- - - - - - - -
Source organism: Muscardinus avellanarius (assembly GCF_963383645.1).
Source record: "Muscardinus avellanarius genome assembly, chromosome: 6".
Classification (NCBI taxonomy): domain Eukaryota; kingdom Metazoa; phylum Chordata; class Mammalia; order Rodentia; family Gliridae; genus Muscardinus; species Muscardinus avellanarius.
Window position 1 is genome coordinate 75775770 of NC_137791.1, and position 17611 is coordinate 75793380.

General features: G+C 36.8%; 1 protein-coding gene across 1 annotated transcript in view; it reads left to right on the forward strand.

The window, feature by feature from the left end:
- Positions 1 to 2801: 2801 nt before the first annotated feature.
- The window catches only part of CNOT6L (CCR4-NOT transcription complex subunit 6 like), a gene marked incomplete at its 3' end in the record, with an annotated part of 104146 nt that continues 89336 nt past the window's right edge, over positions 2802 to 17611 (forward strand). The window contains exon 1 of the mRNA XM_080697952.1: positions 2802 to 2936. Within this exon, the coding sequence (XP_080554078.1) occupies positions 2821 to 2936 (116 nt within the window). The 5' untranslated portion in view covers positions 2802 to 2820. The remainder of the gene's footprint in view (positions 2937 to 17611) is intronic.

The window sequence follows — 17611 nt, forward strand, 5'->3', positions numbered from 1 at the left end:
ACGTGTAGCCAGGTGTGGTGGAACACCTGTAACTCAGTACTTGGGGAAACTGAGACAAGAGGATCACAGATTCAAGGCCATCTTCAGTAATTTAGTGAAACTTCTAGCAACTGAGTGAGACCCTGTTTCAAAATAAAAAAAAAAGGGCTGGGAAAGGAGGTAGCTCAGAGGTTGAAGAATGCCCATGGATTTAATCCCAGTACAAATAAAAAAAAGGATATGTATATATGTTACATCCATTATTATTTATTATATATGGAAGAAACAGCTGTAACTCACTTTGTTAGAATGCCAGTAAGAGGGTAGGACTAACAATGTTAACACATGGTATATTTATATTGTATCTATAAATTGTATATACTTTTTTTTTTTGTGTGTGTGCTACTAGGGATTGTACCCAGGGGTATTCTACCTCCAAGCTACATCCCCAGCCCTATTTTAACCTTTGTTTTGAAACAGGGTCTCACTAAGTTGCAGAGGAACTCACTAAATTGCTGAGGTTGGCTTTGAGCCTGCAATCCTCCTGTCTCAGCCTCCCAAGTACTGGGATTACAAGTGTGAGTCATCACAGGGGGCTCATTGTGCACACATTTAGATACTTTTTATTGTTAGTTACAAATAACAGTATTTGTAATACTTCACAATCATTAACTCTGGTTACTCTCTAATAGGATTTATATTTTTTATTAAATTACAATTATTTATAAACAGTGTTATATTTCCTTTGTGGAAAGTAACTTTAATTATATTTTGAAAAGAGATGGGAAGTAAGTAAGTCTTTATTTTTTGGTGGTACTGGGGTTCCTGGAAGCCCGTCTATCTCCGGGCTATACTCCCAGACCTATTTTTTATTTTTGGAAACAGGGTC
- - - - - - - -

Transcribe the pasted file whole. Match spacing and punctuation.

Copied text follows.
Source organism: Muscardinus avellanarius (assembly GCF_963383645.1).
Source record: "Muscardinus avellanarius genome assembly, chromosome: 6".
Classification (NCBI taxonomy): domain Eukaryota; kingdom Metazoa; phylum Chordata; class Mammalia; order Rodentia; family Gliridae; genus Muscardinus; species Muscardinus avellanarius.
Window position 1 is genome coordinate 75775770 of NC_137791.1, and position 17611 is coordinate 75793380.

General features: G+C 36.8%; 1 protein-coding gene across 1 annotated transcript in view; it reads left to right on the forward strand.

The window, feature by feature from the left end:
- Positions 1 to 2801: 2801 nt before the first annotated feature.
- The window catches only part of CNOT6L (CCR4-NOT transcription complex subunit 6 like), a gene marked incomplete at its 3' end in the record, with an annotated part of 104146 nt that continues 89336 nt past the window's right edge, over positions 2802 to 17611 (forward strand). The window contains exon 1 of the mRNA XM_080697952.1: positions 2802 to 2936. Within this exon, the coding sequence (XP_080554078.1) occupies positions 2821 to 2936 (116 nt within the window). The 5' untranslated portion in view covers positions 2802 to 2820. The remainder of the gene's footprint in view (positions 2937 to 17611) is intronic.

The window sequence follows — 17611 nt, forward strand, 5'->3', positions numbered from 1 at the left end:
ACGTGTAGCCAGGTGTGGTGGAACACCTGTAACTCAGTACTTGGGGAAACTGAGACAAGAGGATCACAGATTCAAGGCCATCTTCAGTAATTTAGTGAAACTTCTAGCAACTGAGTGAGACCCTGTTTCAAAATAAAAAAAAAAGGGCTGGGAAAGGAGGTAGCTCAGAGGTTGAAGAATGCCCATGGATTTAATCCCAGTACAAATAAAAAAAAGGATATGTATATATGTTACATCCATTATTATTTATTATATATGGAAGAAACAGCTGTAACTCACTTTGTTAGAATGCCAGTAAGAGGGTAGGACTAACAATGTTAACACATGGTATATTTATATTGTATCTATAAATTGTATATACTTTTTTTTTTTGTGTGTGTGCTACTAGGGATTGTACCCAGGGGTATTCTACCTCCAAGCTACATCCCCAGCCCTATTTTAACCTTTGTTTTGAAACAGGGTCTCACTAAGTTGCAGAGGAACTCACTAAATTGCTGAGGTTGGCTTTGAGCCTGCAATCCTCCTGTCTCAGCCTCCCAAGTACTGGGATTACAAGTGTGAGTCATCACAGGGGGCTCATTGTGCACACATTTAGATACTTTTTATTGTTAGTTACAAATAACAGTATTTGTAATACTTCACAATCATTAACTCTGGTTACTCTCTAATAGGATTTATATTTTTTATTAAATTACAATTATTTATAAACAGTGTTATATTTCCTTTGTGGAAAGTAACTTTAATTATATTTTGAAAAGAGATGGGAAGTAAGTAAGTCTTTATTTTTTGGTGGTACTGGGGTTCCTGGAAGCCCGTCTATCTCCGGGCTATACTCCCAGACCTATTTTTTATTTTTGGAAACAGGGTC